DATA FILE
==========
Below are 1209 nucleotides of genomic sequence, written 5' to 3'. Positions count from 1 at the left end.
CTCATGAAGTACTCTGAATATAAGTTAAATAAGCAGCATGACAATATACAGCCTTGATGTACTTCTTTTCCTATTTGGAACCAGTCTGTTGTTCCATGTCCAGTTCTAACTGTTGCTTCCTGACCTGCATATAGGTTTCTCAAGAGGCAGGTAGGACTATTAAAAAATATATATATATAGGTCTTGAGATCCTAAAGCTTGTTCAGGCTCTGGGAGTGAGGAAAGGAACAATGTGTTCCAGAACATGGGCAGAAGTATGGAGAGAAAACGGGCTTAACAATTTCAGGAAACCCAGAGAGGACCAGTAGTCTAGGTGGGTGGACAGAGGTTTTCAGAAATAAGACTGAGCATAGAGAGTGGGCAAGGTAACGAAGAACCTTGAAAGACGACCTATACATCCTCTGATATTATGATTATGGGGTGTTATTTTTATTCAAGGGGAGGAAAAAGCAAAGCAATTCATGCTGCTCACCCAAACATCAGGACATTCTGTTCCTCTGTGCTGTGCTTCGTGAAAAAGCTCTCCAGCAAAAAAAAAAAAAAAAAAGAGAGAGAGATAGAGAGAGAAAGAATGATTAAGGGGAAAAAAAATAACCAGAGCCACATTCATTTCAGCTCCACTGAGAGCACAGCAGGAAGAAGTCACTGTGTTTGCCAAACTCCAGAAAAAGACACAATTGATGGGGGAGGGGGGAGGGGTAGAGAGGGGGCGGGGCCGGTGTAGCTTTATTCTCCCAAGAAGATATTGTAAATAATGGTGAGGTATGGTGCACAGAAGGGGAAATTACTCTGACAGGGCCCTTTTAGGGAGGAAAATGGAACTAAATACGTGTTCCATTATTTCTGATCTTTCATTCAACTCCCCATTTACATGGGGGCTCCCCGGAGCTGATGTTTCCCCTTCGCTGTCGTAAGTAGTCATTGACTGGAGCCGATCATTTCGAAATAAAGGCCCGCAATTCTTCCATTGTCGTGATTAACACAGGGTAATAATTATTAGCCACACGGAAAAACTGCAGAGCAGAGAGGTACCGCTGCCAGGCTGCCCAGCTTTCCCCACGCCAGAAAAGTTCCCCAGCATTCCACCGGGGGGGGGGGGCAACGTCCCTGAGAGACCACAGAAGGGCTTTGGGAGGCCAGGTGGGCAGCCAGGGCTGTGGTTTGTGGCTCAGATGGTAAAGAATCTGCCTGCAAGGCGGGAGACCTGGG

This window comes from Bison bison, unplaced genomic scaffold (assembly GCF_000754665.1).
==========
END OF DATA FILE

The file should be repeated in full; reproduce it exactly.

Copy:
Below are 1209 nucleotides of genomic sequence, written 5' to 3'. Positions count from 1 at the left end.
CTCATGAAGTACTCTGAATATAAGTTAAATAAGCAGCATGACAATATACAGCCTTGATGTACTTCTTTTCCTATTTGGAACCAGTCTGTTGTTCCATGTCCAGTTCTAACTGTTGCTTCCTGACCTGCATATAGGTTTCTCAAGAGGCAGGTAGGACTATTAAAAAATATATATATATAGGTCTTGAGATCCTAAAGCTTGTTCAGGCTCTGGGAGTGAGGAAAGGAACAATGTGTTCCAGAACATGGGCAGAAGTATGGAGAGAAAACGGGCTTAACAATTTCAGGAAACCCAGAGAGGACCAGTAGTCTAGGTGGGTGGACAGAGGTTTTCAGAAATAAGACTGAGCATAGAGAGTGGGCAAGGTAACGAAGAACCTTGAAAGACGACCTATACATCCTCTGATATTATGATTATGGGGTGTTATTTTTATTCAAGGGGAGGAAAAAGCAAAGCAATTCATGCTGCTCACCCAAACATCAGGACATTCTGTTCCTCTGTGCTGTGCTTCGTGAAAAAGCTCTCCAGCAAAAAAAAAAAAAAAAAAGAGAGAGAGATAGAGAGAGAAAGAATGATTAAGGGGAAAAAAAATAACCAGAGCCACATTCATTTCAGCTCCACTGAGAGCACAGCAGGAAGAAGTCACTGTGTTTGCCAAACTCCAGAAAAAGACACAATTGATGGGGGAGGGGGGAGGGGTAGAGAGGGGGCGGGGCCGGTGTAGCTTTATTCTCCCAAGAAGATATTGTAAATAATGGTGAGGTATGGTGCACAGAAGGGGAAATTACTCTGACAGGGCCCTTTTAGGGAGGAAAATGGAACTAAATACGTGTTCCATTATTTCTGATCTTTCATTCAACTCCCCATTTACATGGGGGCTCCCCGGAGCTGATGTTTCCCCTTCGCTGTCGTAAGTAGTCATTGACTGGAGCCGATCATTTCGAAATAAAGGCCCGCAATTCTTCCATTGTCGTGATTAACACAGGGTAATAATTATTAGCCACACGGAAAAACTGCAGAGCAGAGAGGTACCGCTGCCAGGCTGCCCAGCTTTCCCCACGCCAGAAAAGTTCCCCAGCATTCCACCGGGGGGGGGGGGCAACGTCCCTGAGAGACCACAGAAGGGCTTTGGGAGGCCAGGTGGGCAGCCAGGGCTGTGGTTTGTGGCTCAGATGGTAAAGAATCTGCCTGCAAGGCGGGAGACCTGGG

This window comes from Bison bison, unplaced genomic scaffold (assembly GCF_000754665.1).